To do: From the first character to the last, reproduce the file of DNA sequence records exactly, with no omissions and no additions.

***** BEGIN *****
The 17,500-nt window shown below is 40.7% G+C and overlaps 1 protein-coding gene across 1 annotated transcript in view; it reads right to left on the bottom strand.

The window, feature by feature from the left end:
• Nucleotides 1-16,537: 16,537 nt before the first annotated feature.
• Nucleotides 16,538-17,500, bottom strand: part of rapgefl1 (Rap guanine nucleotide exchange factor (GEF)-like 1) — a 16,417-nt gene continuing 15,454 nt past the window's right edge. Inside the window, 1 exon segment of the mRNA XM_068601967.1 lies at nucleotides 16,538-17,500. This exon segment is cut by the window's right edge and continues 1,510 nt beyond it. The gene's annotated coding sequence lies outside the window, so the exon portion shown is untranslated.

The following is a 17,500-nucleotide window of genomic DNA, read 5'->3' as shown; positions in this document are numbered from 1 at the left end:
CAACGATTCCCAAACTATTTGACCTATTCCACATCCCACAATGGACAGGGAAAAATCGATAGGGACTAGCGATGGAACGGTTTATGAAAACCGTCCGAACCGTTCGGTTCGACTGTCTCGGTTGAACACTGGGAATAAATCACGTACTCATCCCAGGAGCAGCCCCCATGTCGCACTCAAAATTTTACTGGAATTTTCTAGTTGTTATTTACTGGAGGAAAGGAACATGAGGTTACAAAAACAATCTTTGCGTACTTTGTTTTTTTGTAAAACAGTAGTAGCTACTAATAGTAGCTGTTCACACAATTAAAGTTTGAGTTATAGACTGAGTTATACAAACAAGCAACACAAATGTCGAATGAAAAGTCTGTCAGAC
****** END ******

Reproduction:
The 17,500-nt window shown below is 40.7% G+C and overlaps 1 protein-coding gene across 1 annotated transcript in view; it reads right to left on the bottom strand.

The window, feature by feature from the left end:
• Nucleotides 1-16,537: 16,537 nt before the first annotated feature.
• Nucleotides 16,538-17,500, bottom strand: part of rapgefl1 (Rap guanine nucleotide exchange factor (GEF)-like 1) — a 16,417-nt gene continuing 15,454 nt past the window's right edge. Inside the window, 1 exon segment of the mRNA XM_068601967.1 lies at nucleotides 16,538-17,500. This exon segment is cut by the window's right edge and continues 1,510 nt beyond it. The gene's annotated coding sequence lies outside the window, so the exon portion shown is untranslated.

The following is a 17,500-nucleotide window of genomic DNA, read 5'->3' as shown; positions in this document are numbered from 1 at the left end:
CAACGATTCCCAAACTATTTGACCTATTCCACATCCCACAATGGACAGGGAAAAATCGATAGGGACTAGCGATGGAACGGTTTATGAAAACCGTCCGAACCGTTCGGTTCGACTGTCTCGGTTGAACACTGGGAATAAATCACGTACTCATCCCAGGAGCAGCCCCCATGTCGCACTCAAAATTTTACTGGAATTTTCTAGTTGTTATTTACTGGAGGAAAGGAACATGAGGTTACAAAAACAATCTTTGCGTACTTTGTTTTTTTGTAAAACAGTAGTAGCTACTAATAGTAGCTGTTCACACAATTAAAGTTTGAGTTATAGACTGAGTTATACAAACAAGCAACACAAATGTCGAATGAAAAGTCTGTCAGAC